The Huskies allow an average of 109 yards per game on the ground, but have yet to face a back the caliber of Noel Devine, who rates sixth in the NCAA in yards per game. He is by far the Big East's most explosive running threat, and the problem for aUConn will be the same as for every other club. It could bottle the back for his first 12 carries, and then a lane opens and Devine goes for 80 yards and a score. The idea will be to contain the junior and attempt to get the Mountaineers into uncomfortable third down situations. Anything third and four or longer is almost certainly a passing play, and to make the frosh signal caller convert multiple type plays every drive would give Connecticut an edge in its own defensive formations, calls and blitz packages. WVU will counter with what it hopes is a solid game by the offensive front and the ability to get into manageable downs and distances. This might not be a game where fans will see quite as much big-strike scores as it will a steady, heady game that, yes, limits potential but also minimizes the big mistake. Still, the Mountaineers have more talent, and it's that which usually matters most.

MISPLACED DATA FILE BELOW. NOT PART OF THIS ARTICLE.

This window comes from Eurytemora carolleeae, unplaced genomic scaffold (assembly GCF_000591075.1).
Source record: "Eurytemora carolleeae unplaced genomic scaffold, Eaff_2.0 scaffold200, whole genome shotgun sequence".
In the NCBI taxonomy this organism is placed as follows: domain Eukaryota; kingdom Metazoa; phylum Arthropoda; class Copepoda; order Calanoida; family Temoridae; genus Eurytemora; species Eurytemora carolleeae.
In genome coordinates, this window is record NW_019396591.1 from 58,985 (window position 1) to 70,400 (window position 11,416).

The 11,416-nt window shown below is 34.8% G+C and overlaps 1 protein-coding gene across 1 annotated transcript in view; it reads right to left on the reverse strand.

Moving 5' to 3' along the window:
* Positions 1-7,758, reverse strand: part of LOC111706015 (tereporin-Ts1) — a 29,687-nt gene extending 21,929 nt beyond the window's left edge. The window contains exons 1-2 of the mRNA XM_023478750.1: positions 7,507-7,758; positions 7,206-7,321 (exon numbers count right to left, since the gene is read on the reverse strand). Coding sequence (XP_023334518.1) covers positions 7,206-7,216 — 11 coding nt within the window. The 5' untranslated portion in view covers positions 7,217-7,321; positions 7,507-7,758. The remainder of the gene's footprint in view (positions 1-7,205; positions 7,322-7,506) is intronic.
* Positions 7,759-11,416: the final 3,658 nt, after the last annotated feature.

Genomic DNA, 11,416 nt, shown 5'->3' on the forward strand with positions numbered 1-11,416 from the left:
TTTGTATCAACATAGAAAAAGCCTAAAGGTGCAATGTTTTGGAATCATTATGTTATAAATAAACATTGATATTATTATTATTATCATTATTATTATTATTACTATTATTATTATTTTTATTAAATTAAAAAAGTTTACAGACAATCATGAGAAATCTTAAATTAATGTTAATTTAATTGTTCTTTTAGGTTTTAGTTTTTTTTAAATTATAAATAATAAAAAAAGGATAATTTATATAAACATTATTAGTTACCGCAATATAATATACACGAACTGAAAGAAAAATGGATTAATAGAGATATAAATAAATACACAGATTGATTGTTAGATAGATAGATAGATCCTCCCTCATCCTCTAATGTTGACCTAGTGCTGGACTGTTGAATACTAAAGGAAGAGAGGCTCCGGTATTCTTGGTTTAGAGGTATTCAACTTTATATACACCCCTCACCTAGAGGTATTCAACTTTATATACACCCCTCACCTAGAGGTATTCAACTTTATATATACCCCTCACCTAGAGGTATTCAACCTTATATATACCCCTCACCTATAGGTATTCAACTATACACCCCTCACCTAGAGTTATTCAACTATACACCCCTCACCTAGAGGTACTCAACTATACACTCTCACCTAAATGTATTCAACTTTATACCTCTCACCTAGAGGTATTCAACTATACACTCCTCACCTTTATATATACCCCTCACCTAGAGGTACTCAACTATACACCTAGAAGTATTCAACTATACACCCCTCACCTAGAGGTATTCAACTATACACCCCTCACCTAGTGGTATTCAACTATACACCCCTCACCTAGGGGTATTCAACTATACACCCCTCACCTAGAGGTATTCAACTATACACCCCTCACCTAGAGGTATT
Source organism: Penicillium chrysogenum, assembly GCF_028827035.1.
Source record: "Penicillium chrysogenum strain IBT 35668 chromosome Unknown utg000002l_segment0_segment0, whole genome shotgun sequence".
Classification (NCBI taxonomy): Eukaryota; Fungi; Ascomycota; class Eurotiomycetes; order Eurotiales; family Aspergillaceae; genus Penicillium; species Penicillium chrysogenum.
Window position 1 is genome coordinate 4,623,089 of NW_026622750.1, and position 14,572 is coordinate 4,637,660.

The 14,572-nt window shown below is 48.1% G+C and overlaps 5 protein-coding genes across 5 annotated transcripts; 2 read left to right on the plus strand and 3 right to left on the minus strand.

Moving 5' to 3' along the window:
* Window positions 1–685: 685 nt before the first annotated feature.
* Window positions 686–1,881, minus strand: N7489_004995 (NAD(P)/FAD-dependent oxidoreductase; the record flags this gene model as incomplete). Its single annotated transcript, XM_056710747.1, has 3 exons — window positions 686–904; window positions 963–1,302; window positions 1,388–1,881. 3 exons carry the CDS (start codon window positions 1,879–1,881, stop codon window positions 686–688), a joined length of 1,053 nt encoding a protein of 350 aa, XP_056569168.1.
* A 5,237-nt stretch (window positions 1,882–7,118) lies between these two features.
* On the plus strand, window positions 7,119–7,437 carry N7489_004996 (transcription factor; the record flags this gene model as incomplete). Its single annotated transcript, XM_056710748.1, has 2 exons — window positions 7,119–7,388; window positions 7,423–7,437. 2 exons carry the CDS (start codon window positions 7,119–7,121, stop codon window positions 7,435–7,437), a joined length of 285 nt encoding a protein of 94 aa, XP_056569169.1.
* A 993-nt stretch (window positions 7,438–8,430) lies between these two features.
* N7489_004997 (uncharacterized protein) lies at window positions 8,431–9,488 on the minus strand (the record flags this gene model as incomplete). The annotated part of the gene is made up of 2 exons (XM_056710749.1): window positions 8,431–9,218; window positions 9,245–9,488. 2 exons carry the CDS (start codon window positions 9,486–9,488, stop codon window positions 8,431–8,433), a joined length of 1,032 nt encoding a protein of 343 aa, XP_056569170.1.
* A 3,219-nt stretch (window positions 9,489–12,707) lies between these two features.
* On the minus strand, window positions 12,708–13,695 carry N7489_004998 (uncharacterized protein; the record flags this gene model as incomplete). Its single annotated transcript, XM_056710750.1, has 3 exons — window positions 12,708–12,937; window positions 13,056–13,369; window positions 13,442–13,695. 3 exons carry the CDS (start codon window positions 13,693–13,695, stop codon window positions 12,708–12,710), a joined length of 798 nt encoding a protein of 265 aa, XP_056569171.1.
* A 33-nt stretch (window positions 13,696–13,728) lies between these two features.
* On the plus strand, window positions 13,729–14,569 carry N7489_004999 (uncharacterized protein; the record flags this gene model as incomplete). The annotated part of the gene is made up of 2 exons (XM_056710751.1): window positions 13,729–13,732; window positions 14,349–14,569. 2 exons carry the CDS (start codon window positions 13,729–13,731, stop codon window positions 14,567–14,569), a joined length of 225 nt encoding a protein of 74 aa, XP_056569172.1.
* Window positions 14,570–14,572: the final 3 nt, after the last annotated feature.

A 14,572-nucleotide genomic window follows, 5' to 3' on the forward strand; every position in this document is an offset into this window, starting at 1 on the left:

The backbone of UConn's defense is still its front seven, led by linebackers Lawrence Wilson and Greg Lloyd, the son of former Pittsburgh Steeler of same name. Wilson, 6-1, 220 pounds, runs well and has amassed a team and Big East-high 66 total tackles, including six for loss, three of which were sacks. The junior mans the weakside and will be key in limiting Devine's cutback opportunities as well as sealing plays inside and cutting off lanes. Lloyd is the middle ‘backer, and though he doesn't have the size or tenacity of his father, the 6-2, 245-pounder is UConn's best solo tackler. He doesn't blitz as much as his counterparts both because of his size – he doesn't have the speed to get home as quickly – and because he is such an imperative part of Connecticut's defensive flow and positioning. Strongside linebacker Jory Johnson is surprisingly the lightest of the three (211 pounds). The redshirt freshman was forced into action when UConn lost a pair of linebackers, one for the year and one which is doubtful for this week. Johnson has 14 tackles this year, two for loss.